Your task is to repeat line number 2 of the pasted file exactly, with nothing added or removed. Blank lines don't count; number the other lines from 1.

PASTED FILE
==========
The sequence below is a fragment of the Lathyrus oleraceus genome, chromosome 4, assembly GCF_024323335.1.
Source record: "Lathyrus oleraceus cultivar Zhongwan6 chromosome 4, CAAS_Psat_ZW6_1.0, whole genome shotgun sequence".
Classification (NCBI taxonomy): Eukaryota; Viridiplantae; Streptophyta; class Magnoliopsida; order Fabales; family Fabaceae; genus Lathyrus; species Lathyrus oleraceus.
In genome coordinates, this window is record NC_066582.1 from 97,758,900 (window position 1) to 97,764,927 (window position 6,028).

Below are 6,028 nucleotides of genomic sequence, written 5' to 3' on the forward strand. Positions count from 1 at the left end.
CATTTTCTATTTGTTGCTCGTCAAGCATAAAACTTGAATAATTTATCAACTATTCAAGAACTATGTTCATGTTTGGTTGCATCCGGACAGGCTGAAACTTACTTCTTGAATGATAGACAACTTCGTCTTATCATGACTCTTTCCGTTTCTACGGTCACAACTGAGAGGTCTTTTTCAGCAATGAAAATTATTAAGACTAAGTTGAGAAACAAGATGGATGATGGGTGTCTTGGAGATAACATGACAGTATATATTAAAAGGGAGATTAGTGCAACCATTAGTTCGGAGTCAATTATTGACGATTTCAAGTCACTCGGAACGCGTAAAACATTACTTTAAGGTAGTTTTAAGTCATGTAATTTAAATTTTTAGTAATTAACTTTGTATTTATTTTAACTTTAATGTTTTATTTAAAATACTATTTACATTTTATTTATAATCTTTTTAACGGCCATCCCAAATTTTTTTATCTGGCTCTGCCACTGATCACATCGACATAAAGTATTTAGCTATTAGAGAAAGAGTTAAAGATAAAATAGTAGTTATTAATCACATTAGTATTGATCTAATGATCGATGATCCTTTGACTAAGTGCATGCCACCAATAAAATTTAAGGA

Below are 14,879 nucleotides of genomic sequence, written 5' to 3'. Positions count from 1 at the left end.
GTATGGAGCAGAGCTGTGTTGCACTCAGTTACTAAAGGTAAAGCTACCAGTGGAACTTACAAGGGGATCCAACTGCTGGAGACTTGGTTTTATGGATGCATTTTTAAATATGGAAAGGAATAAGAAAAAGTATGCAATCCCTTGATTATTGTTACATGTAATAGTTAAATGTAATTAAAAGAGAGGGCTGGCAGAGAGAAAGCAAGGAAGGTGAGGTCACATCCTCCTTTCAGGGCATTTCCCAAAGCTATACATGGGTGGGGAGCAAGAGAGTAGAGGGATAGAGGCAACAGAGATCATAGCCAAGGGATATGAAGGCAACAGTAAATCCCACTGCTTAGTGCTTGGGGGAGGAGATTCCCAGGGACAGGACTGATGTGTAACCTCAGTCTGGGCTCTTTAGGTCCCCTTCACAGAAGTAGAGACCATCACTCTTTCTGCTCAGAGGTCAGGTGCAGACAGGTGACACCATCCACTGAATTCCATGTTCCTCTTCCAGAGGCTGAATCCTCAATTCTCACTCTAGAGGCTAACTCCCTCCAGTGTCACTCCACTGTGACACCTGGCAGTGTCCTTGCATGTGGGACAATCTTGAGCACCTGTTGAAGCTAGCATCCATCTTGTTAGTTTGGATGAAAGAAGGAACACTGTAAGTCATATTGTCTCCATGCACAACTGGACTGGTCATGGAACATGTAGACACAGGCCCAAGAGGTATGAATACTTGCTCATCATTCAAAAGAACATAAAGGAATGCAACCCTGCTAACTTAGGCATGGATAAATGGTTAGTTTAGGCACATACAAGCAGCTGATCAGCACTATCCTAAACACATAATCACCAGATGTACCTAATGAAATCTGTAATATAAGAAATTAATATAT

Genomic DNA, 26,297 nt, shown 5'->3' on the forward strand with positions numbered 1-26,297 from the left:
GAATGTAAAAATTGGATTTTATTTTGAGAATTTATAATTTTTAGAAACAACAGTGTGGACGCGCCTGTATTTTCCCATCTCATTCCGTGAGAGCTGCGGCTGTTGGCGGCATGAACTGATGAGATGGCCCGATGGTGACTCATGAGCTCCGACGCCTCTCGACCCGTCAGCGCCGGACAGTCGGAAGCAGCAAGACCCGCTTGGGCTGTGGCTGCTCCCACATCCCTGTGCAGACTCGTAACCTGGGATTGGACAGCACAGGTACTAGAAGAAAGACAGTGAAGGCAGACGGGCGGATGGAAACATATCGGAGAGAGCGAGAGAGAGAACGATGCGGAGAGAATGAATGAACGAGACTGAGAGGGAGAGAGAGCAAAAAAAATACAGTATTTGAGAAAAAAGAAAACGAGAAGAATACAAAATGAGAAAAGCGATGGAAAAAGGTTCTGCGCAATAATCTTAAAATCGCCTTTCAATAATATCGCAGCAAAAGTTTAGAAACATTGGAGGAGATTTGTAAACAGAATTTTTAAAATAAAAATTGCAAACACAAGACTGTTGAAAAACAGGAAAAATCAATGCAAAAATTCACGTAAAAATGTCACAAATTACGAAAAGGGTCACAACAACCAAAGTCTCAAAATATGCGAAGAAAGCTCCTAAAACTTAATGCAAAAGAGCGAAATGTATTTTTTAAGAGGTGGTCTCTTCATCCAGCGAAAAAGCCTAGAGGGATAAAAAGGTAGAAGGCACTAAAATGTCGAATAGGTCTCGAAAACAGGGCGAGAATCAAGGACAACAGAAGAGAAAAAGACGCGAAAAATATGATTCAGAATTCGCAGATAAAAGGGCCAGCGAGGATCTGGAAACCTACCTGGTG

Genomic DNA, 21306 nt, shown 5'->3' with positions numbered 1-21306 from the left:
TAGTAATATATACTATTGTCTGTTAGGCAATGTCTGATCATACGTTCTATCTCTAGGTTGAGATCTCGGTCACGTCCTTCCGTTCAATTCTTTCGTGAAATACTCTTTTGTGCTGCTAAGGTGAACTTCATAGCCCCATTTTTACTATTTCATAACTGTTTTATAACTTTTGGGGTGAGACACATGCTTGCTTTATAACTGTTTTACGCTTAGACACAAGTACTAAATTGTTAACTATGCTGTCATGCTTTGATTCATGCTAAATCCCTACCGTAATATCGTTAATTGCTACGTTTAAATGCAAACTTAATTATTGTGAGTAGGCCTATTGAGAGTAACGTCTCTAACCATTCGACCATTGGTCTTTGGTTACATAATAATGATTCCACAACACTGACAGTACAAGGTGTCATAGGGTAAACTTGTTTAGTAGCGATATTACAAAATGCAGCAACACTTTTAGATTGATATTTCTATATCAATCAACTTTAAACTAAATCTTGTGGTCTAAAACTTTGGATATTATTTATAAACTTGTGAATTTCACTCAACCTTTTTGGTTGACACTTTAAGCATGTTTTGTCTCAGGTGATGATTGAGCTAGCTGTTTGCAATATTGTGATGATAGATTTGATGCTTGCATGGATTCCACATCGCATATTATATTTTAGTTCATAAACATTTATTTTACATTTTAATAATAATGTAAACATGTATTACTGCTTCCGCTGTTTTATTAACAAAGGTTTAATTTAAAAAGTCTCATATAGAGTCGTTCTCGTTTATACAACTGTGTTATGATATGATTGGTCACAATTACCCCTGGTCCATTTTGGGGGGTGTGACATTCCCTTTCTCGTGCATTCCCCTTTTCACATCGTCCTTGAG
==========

Source record: "Lathyrus oleraceus cultivar Zhongwan6 chromosome 4, CAAS_Psat_ZW6_1.0, whole genome shotgun sequence".